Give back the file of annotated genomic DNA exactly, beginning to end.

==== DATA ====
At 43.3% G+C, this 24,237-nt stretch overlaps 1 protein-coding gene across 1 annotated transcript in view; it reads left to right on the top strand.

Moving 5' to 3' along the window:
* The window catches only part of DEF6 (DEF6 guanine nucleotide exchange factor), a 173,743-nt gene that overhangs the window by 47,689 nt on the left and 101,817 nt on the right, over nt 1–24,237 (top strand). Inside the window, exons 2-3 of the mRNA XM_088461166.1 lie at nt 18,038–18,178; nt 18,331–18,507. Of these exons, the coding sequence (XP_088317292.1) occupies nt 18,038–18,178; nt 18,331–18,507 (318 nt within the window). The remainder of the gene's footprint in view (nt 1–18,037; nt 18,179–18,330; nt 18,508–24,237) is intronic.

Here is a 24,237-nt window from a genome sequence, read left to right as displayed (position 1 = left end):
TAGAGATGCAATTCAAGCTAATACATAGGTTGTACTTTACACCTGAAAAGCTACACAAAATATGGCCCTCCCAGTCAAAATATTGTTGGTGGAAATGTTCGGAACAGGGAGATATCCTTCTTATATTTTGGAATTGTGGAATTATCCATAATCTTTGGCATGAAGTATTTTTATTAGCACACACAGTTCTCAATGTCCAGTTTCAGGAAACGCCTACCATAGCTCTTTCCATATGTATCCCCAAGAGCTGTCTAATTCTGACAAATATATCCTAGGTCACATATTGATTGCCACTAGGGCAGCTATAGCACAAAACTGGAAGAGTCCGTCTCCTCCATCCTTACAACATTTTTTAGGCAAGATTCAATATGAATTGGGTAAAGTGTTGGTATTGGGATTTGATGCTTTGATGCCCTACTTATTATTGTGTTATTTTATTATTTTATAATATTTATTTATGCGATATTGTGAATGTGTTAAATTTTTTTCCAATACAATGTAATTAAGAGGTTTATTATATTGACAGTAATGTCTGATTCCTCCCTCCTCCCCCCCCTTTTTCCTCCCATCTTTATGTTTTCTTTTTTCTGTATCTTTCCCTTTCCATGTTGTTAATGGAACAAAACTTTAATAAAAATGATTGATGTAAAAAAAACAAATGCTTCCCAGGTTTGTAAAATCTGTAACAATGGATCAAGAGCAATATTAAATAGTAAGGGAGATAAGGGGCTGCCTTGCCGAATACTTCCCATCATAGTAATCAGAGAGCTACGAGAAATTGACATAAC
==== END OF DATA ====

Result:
At 43.3% G+C, this 24,237-nt stretch overlaps 1 protein-coding gene across 1 annotated transcript in view; it reads left to right on the top strand.

Moving 5' to 3' along the window:
* The window catches only part of DEF6 (DEF6 guanine nucleotide exchange factor), a 173,743-nt gene that overhangs the window by 47,689 nt on the left and 101,817 nt on the right, over nt 1–24,237 (top strand). Inside the window, exons 2-3 of the mRNA XM_088461166.1 lie at nt 18,038–18,178; nt 18,331–18,507. Of these exons, the coding sequence (XP_088317292.1) occupies nt 18,038–18,178; nt 18,331–18,507 (318 nt within the window). The remainder of the gene's footprint in view (nt 1–18,037; nt 18,179–18,330; nt 18,508–24,237) is intronic.

Here is a 24,237-nt window from a genome sequence, read left to right as displayed (position 1 = left end):
TAGAGATGCAATTCAAGCTAATACATAGGTTGTACTTTACACCTGAAAAGCTACACAAAATATGGCCCTCCCAGTCAAAATATTGTTGGTGGAAATGTTCGGAACAGGGAGATATCCTTCTTATATTTTGGAATTGTGGAATTATCCATAATCTTTGGCATGAAGTATTTTTATTAGCACACACAGTTCTCAATGTCCAGTTTCAGGAAACGCCTACCATAGCTCTTTCCATATGTATCCCCAAGAGCTGTCTAATTCTGACAAATATATCCTAGGTCACATATTGATTGCCACTAGGGCAGCTATAGCACAAAACTGGAAGAGTCCGTCTCCTCCATCCTTACAACATTTTTTAGGCAAGATTCAATATGAATTGGGTAAAGTGTTGGTATTGGGATTTGATGCTTTGATGCCCTACTTATTATTGTGTTATTTTATTATTTTATAATATTTATTTATGCGATATTGTGAATGTGTTAAATTTTTTTCCAATACAATGTAATTAAGAGGTTTATTATATTGACAGTAATGTCTGATTCCTCCCTCCTCCCCCCCCTTTTTCCTCCCATCTTTATGTTTTCTTTTTTCTGTATCTTTCCCTTTCCATGTTGTTAATGGAACAAAACTTTAATAAAAATGATTGATGTAAAAAAAACAAATGCTTCCCAGGTTTGTAAAATCTGTAACAATGGATCAAGAGCAATATTAAATAGTAAGGGAGATAAGGGGCTGCCTTGCCGAATACTTCCCATCATAGTAATCAGAGAGCTACGAGAAATTGACATAAC